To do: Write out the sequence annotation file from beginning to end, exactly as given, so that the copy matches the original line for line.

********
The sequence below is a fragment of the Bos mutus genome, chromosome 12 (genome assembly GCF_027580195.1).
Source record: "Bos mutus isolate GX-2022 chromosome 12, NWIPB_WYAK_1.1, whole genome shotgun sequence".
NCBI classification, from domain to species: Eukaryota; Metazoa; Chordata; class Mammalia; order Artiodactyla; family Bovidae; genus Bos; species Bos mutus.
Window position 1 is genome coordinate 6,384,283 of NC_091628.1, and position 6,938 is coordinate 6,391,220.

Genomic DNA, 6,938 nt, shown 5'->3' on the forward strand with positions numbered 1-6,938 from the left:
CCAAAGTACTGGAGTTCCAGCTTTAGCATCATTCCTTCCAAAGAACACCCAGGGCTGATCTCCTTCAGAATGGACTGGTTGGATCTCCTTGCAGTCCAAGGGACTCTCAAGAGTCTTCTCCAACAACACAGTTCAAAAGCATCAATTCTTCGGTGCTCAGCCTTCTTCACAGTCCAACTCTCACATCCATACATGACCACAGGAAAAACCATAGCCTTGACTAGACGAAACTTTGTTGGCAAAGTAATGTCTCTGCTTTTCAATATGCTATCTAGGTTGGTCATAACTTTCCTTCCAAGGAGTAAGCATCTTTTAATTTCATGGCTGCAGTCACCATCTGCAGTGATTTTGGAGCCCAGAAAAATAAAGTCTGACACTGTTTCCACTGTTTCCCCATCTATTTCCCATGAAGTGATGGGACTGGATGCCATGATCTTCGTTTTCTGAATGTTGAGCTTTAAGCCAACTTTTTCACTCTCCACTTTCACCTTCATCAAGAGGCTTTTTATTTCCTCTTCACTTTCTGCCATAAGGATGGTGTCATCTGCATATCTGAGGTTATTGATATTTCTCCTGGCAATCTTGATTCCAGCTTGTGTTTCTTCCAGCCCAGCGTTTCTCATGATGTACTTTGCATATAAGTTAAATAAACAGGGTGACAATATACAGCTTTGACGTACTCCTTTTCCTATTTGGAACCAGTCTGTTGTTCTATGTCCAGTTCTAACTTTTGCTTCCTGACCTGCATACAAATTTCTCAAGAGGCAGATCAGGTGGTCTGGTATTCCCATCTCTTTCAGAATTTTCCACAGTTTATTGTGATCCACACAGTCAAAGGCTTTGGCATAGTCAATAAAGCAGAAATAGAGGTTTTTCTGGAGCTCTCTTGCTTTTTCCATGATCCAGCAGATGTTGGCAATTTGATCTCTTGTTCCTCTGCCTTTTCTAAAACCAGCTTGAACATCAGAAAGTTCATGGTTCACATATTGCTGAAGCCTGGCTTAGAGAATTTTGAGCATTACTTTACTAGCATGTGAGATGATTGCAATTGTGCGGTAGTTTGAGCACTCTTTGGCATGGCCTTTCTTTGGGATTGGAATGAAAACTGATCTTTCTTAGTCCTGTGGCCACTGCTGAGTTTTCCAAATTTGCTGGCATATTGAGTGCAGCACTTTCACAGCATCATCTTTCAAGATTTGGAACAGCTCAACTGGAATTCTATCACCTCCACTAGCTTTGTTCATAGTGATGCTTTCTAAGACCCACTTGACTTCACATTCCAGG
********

The sequence below is a fragment of the Bos mutus genome, chromosome 12 (genome assembly GCF_027580195.1).
Source record: "Bos mutus isolate GX-2022 chromosome 12, NWIPB_WYAK_1.1, whole genome shotgun sequence".
NCBI classification, from domain to species: Eukaryota; Metazoa; Chordata; class Mammalia; order Artiodactyla; family Bovidae; genus Bos; species Bos mutus.
Window position 1 is genome coordinate 6,384,283 of NC_091628.1, and position 6,938 is coordinate 6,391,220.

Genomic DNA, 6,938 nt, shown 5'->3' on the forward strand with positions numbered 1-6,938 from the left:
CCAAAGTACTGGAGTTCCAGCTTTAGCATCATTCCTTCCAAAGAACACCCAGGGCTGATCTCCTTCAGAATGGACTGGTTGGATCTCCTTGCAGTCCAAGGGACTCTCAAGAGTCTTCTCCAACAACACAGTTCAAAAGCATCAATTCTTCGGTGCTCAGCCTTCTTCACAGTCCAACTCTCACATCCATACATGACCACAGGAAAAACCATAGCCTTGACTAGACGAAACTTTGTTGGCAAAGTAATGTCTCTGCTTTTCAATATGCTATCTAGGTTGGTCATAACTTTCCTTCCAAGGAGTAAGCATCTTTTAATTTCATGGCTGCAGTCACCATCTGCAGTGATTTTGGAGCCCAGAAAAATAAAGTCTGACACTGTTTCCACTGTTTCCCCATCTATTTCCCATGAAGTGATGGGACTGGATGCCATGATCTTCGTTTTCTGAATGTTGAGCTTTAAGCCAACTTTTTCACTCTCCACTTTCACCTTCATCAAGAGGCTTTTTATTTCCTCTTCACTTTCTGCCATAAGGATGGTGTCATCTGCATATCTGAGGTTATTGATATTTCTCCTGGCAATCTTGATTCCAGCTTGTGTTTCTTCCAGCCCAGCGTTTCTCATGATGTACTTTGCATATAAGTTAAATAAACAGGGTGACAATATACAGCTTTGACGTACTCCTTTTCCTATTTGGAACCAGTCTGTTGTTCTATGTCCAGTTCTAACTTTTGCTTCCTGACCTGCATACAAATTTCTCAAGAGGCAGATCAGGTGGTCTGGTATTCCCATCTCTTTCAGAATTTTCCACAGTTTATTGTGATCCACACAGTCAAAGGCTTTGGCATAGTCAATAAAGCAGAAATAGAGGTTTTTCTGGAGCTCTCTTGCTTTTTCCATGATCCAGCAGATGTTGGCAATTTGATCTCTTGTTCCTCTGCCTTTTCTAAAACCAGCTTGAACATCAGAAAGTTCATGGTTCACATATTGCTGAAGCCTGGCTTAGAGAATTTTGAGCATTACTTTACTAGCATGTGAGATGATTGCAATTGTGCGGTAGTTTGAGCACTCTTTGGCATGGCCTTTCTTTGGGATTGGAATGAAAACTGATCTTTCTTAGTCCTGTGGCCACTGCTGAGTTTTCCAAATTTGCTGGCATATTGAGTGCAGCACTTTCACAGCATCATCTTTCAAGATTTGGAACAGCTCAACTGGAATTCTATCACCTCCACTAGCTTTGTTCATAGTGATGCTTTCTAAGACCCACTTGACTTCACATTCCAGG